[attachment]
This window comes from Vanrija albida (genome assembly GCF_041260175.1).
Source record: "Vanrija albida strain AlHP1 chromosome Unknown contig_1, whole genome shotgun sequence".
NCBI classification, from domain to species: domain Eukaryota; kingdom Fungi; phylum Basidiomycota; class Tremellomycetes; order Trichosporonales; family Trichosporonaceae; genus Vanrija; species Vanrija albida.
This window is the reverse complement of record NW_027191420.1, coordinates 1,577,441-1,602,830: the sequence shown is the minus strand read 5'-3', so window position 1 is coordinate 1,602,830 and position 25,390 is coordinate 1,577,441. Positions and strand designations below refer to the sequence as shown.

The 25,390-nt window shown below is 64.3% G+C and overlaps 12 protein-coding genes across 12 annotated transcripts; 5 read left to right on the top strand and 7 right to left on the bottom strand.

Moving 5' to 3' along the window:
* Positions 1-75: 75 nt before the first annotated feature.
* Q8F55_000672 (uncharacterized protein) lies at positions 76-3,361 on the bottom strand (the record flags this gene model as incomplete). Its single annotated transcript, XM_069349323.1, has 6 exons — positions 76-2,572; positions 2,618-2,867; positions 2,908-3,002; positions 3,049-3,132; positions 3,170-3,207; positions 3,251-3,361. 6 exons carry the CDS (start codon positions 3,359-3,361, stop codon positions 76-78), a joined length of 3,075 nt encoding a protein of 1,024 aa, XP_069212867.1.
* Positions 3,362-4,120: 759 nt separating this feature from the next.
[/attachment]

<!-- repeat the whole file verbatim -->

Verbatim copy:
This window comes from Vanrija albida (genome assembly GCF_041260175.1).
Source record: "Vanrija albida strain AlHP1 chromosome Unknown contig_1, whole genome shotgun sequence".
NCBI classification, from domain to species: domain Eukaryota; kingdom Fungi; phylum Basidiomycota; class Tremellomycetes; order Trichosporonales; family Trichosporonaceae; genus Vanrija; species Vanrija albida.
This window is the reverse complement of record NW_027191420.1, coordinates 1,577,441-1,602,830: the sequence shown is the minus strand read 5'-3', so window position 1 is coordinate 1,602,830 and position 25,390 is coordinate 1,577,441. Positions and strand designations below refer to the sequence as shown.

The 25,390-nt window shown below is 64.3% G+C and overlaps 12 protein-coding genes across 12 annotated transcripts; 5 read left to right on the top strand and 7 right to left on the bottom strand.

Moving 5' to 3' along the window:
* Positions 1-75: 75 nt before the first annotated feature.
* Q8F55_000672 (uncharacterized protein) lies at positions 76-3,361 on the bottom strand (the record flags this gene model as incomplete). Its single annotated transcript, XM_069349323.1, has 6 exons — positions 76-2,572; positions 2,618-2,867; positions 2,908-3,002; positions 3,049-3,132; positions 3,170-3,207; positions 3,251-3,361. 6 exons carry the CDS (start codon positions 3,359-3,361, stop codon positions 76-78), a joined length of 3,075 nt encoding a protein of 1,024 aa, XP_069212867.1.
* Positions 3,362-4,120: 759 nt separating this feature from the next.